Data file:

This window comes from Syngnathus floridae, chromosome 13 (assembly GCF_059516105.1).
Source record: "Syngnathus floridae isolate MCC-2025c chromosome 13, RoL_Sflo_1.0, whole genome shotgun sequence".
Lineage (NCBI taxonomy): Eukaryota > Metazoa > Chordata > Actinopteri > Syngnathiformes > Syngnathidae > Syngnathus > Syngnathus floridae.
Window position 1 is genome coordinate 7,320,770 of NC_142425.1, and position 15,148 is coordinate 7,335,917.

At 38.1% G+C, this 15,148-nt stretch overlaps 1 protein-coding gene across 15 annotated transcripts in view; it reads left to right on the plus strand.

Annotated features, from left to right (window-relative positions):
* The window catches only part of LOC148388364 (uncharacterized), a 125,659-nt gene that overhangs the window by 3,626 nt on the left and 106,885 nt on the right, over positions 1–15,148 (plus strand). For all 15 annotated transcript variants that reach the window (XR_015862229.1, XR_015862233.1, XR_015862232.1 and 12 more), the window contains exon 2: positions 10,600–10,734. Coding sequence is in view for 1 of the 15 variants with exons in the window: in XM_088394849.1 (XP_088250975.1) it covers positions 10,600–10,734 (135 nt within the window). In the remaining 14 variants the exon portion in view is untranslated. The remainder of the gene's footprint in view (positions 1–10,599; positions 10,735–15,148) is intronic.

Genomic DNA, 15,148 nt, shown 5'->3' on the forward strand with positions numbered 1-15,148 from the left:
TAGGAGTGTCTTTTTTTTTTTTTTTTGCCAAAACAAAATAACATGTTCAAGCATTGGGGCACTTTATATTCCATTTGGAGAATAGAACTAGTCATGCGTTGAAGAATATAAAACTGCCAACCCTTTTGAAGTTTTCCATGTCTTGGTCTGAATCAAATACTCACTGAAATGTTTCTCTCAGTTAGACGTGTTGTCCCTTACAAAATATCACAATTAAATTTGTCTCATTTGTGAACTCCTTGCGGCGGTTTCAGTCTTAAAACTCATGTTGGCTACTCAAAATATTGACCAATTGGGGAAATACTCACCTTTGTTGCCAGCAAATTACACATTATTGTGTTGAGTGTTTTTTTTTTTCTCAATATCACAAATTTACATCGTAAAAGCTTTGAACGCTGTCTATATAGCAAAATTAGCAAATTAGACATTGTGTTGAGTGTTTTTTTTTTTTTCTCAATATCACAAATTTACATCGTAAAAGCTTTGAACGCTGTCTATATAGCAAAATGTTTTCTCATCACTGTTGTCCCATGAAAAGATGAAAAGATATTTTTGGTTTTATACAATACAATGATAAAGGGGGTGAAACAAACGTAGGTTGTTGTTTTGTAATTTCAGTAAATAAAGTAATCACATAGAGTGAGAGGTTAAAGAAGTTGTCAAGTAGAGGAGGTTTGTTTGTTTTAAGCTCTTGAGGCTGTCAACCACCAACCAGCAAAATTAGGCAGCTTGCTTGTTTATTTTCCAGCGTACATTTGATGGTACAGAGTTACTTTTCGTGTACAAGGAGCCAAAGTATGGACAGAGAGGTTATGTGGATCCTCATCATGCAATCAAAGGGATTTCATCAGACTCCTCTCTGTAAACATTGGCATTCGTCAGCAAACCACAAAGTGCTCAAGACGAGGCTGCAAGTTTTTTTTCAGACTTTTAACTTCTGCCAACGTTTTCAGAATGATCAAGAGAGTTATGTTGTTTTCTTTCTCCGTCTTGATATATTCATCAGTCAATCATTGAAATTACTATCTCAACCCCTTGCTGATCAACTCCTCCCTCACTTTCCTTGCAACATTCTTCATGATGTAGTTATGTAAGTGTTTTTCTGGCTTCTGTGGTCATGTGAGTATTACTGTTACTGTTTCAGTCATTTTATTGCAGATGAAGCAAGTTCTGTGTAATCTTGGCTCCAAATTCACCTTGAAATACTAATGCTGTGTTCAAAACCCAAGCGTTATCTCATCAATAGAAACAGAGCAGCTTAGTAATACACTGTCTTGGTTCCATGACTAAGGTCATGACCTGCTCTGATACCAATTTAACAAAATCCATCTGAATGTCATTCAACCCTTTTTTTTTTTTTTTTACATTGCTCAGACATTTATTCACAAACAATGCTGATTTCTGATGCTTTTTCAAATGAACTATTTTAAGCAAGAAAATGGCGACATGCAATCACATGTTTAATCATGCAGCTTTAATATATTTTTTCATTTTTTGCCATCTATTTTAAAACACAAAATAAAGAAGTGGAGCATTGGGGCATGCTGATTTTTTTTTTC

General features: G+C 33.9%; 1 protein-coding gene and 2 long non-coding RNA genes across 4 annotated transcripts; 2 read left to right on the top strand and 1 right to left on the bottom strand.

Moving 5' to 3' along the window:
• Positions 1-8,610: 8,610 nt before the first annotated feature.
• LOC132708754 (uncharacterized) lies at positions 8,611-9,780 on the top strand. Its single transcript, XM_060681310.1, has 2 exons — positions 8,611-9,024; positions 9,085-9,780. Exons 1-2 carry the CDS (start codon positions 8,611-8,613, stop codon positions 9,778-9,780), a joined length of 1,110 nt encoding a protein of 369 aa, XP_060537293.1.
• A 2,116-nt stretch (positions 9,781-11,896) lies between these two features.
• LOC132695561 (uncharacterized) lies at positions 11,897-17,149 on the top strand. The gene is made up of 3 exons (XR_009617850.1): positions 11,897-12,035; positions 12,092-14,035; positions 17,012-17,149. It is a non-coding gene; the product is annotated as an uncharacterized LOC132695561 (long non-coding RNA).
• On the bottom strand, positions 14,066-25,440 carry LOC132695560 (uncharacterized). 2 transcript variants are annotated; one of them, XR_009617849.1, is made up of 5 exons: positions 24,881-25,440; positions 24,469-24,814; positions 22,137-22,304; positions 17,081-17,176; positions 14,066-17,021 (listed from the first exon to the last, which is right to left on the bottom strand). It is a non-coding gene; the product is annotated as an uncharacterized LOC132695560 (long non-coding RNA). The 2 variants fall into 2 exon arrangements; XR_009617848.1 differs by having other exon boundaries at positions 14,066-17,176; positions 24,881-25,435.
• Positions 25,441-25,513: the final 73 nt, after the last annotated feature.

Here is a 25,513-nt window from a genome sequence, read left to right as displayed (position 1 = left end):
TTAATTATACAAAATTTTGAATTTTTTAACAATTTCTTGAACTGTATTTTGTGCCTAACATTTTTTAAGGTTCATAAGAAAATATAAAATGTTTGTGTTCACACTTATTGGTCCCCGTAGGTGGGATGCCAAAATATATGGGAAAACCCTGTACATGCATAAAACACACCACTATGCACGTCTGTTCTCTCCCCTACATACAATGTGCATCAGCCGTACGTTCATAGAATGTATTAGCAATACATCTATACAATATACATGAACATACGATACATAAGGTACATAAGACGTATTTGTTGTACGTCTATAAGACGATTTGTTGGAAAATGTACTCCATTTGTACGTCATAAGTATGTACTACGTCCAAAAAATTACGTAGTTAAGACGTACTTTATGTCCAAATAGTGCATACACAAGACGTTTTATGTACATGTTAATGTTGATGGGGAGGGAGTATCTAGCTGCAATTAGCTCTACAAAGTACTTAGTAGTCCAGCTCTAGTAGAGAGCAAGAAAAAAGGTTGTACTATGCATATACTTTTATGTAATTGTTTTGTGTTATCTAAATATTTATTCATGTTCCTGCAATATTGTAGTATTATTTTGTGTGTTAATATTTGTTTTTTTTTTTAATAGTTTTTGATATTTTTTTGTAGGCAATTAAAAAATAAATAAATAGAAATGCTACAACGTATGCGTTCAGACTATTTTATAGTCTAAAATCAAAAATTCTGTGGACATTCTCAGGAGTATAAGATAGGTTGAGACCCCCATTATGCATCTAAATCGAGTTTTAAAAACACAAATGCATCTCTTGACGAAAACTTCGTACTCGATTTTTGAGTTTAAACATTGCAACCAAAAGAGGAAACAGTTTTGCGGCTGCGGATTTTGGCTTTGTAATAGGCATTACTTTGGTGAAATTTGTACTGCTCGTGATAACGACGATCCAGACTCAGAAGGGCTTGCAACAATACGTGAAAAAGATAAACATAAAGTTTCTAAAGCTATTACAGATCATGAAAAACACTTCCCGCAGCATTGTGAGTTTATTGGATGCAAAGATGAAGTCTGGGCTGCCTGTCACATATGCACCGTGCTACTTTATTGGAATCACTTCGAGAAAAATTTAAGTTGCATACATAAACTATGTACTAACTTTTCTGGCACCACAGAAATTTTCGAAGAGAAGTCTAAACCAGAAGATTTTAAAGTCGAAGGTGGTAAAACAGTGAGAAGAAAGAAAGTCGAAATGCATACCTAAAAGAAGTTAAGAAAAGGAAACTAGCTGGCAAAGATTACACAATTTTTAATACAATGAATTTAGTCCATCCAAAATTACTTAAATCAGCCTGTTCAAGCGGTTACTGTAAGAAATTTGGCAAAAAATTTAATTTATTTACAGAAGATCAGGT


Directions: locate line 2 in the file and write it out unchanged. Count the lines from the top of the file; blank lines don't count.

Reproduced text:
Source record: "Syngnathus floridae isolate MCC-2025c chromosome 13, RoL_Sflo_1.0, whole genome shotgun sequence".